picture of students with ushabties

Teachers used a variety of resources to integrate different subjects. By watching a video in class, students learned that the ancient Egyptians used to measure items using the span of their hands or the length of their wrist to their elbow. The problem was not everyone’s hands or arms are the same size, which resulted in the need to convert to more standard mathematical units that are used today.

For teachers, the best part of the Ancient Egypt unit was experiencing an increased level of interest in the students themselves.

“You could tell just by looking at their faces. They were all working together in a positive manner and really engaged and excited by what we were doing in class,” said Ms. Lloyd. “Two weeks after my class did the mummification, students would still ask about their fruit. They were totally into it. For me, it was great to see their enthusiasm and excitement.”

Mrs. Magyar said it was rewarding to see students make connections. “I saw the majority of my students take ownership for what they were learning and making personal connections to it,” she said. “It wasn’t as much me saying ‘let’s play this Senet game, it’s so much fun’ as it was them saying ‘this was great’ and ‘it reminds me of Sorry’ (a board game). So, through this game, they were connecting their childhood to Ancient Egypt.”

 

Learn more about the grade 6 team

Want to know what career grade 6 educators dreamed of pursuing when they were in sixth grade? To learn the answer to that and a few other questions, click on the staff member’s name to reveal a short Q&A.

picture of grade 6 teachers

The sixth grade team, from left: Heather Fahlmann, Lauren Lloyd, MaryPat Murtagh,
Nikki LaBoissiere and Ann Marie Magyar

Heather Fahlmann

bullet graphicPlain or peanut M&M’s? Plain

bullet graphicWhat is your favorite thing about teaching sixth grade? My favorite thing about teaching 6th grade is that the students are at an age in which they can engage in deep and rich conversations with them. They also have a great sense of humor!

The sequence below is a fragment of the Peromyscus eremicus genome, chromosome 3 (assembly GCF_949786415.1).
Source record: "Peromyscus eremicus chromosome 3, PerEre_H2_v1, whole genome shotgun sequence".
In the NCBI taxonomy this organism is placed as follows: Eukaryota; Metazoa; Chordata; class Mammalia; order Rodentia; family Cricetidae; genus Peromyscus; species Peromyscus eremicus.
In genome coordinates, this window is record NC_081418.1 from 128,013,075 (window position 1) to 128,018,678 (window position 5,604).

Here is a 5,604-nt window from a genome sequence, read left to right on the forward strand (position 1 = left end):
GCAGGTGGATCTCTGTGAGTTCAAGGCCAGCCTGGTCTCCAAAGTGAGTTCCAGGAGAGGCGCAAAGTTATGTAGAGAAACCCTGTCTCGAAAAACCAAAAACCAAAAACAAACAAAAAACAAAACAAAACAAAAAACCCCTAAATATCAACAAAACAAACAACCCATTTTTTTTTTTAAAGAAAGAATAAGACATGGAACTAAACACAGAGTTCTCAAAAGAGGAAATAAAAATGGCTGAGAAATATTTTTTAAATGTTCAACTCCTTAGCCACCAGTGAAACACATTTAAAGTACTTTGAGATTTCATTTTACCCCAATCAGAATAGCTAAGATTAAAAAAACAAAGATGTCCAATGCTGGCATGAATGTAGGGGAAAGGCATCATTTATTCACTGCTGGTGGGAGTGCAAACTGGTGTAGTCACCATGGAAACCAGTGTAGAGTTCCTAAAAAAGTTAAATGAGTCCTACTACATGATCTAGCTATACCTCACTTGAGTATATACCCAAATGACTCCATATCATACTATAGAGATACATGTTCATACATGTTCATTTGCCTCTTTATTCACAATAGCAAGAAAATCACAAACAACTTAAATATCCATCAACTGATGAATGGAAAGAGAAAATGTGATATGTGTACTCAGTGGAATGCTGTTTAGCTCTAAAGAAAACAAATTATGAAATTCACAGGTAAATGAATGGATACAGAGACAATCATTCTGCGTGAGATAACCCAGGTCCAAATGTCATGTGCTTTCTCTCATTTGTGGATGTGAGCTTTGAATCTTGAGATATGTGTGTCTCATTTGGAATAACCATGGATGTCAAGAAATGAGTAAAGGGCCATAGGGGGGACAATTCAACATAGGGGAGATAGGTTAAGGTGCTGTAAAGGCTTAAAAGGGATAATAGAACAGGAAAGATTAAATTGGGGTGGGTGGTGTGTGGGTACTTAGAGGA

bullet graphicFavorite book read in the upper elementary grades (4-5-6)? "The Very Quiet Cricket" by Eric Carle.

bullet graphicCoffee or tea? Coffee.

bullet graphicFavorite color? Purple.

bullet graphicWhen you were in sixth grade, what did you dream of being when you grew up? When I was in sixth grade I dreamed of being a teacher or a veterinarian.

 

Lauren Lloyd

bullet graphicPlain or peanut M&M’s? Peanut.

bullet graphicWhat is your favorite thing about teaching sixth grade? The personalities of my kids.

bullet graphicFavorite book read in the upper elementary grades (4-5-6)? The Lightning Thief by Rick Riordan.

bullet graphicCoffee or tea? Coffee.

bullet graphicFavorite color? Navy blue.

bullet graphicWhen you were in sixth grade, what did you dream of being when you grew up? To play right field for the New York Yankees.

 

MaryPat Murtagh

bullet graphicPlain or peanut M&M’s? Peanut M&M's hands down!

bullet graphicWhat is your favorite thing about teaching sixth grade? My favorite thing about teaching sixth grade is building relationships with students. I enjoy learning about their backgrounds, interests, and plans for the future. It is rewarding to help them grow and succeed throughout the year!

bullet graphicFavorite book read in the upper elementary grades (4-5-6)? A Tree Grows in Brooklyn by Betty Smith.

bullet graphicCoffee or tea? Coffee!

bullet graphicFavorite color? Blue.

bullet graphicWhen you were in sixth grade, what did you dream of being when you grew up? A teacher, believe it or not!

 

Nikki LaBoissiere

bullet graphicPlain or peanut M&M’s? Plain.

bullet graphicWhat is your favorite thing about teaching sixth grade? The challenge of preparing students for Junior High.

bullet graphicFavorite book read in the upper elementary grades (4-5-6)? I loved anything by Judy Blume.

bullet graphicCoffee or tea?  Coffee.

bullet graphicFavorite color? Royal blue.

bullet graphicWhen you were in sixth grade, what did you dream of being when you grew up? An airline pilot.

 

Ann Marie Magyar

bullet graphicPlain or peanut M&M’s? Plain.

bullet graphicWhat is your favorite thing about teaching sixth grade? The age group.

bullet graphicFavorite book read in the upper elementary grades (4-5-6)? Holes by Louis Sachar.

bullet graphicCoffee or tea? Coffee.

bullet graphicFavorite color? Tiffany blue.

bullet graphicWhen you were in sixth grade, what did you dream of being when you grew up? A teacher.